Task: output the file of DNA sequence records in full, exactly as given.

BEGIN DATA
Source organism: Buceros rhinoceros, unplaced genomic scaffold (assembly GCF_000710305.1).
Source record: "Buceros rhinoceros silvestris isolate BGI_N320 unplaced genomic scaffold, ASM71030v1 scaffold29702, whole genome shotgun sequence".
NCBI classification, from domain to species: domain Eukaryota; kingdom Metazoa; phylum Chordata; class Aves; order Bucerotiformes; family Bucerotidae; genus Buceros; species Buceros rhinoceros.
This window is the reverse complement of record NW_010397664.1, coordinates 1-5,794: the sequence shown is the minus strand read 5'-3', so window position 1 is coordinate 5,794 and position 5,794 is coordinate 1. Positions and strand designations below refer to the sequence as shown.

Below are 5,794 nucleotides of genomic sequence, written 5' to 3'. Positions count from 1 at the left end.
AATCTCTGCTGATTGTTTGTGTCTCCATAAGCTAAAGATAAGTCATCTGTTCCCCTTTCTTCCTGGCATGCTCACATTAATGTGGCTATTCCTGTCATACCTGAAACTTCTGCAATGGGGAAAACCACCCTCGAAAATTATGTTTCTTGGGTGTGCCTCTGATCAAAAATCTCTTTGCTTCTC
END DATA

Source organism: Buceros rhinoceros, unplaced genomic scaffold (assembly GCF_000710305.1).
Source record: "Buceros rhinoceros silvestris isolate BGI_N320 unplaced genomic scaffold, ASM71030v1 scaffold29702, whole genome shotgun sequence".
NCBI classification, from domain to species: domain Eukaryota; kingdom Metazoa; phylum Chordata; class Aves; order Bucerotiformes; family Bucerotidae; genus Buceros; species Buceros rhinoceros.
This window is the reverse complement of record NW_010397664.1, coordinates 1-5,794: the sequence shown is the minus strand read 5'-3', so window position 1 is coordinate 5,794 and position 5,794 is coordinate 1. Positions and strand designations below refer to the sequence as shown.

Below are 5,794 nucleotides of genomic sequence, written 5' to 3'. Positions count from 1 at the left end.
AATCTCTGCTGATTGTTTGTGTCTCCATAAGCTAAAGATAAGTCATCTGTTCCCCTTTCTTCCTGGCATGCTCACATTAATGTGGCTATTCCTGTCATACCTGAAACTTCTGCAATGGGGAAAACCACCCTCGAAAATTATGTTTCTTGGGTGTGCCTCTGATCAAAAATCTCTTTGCTTCTC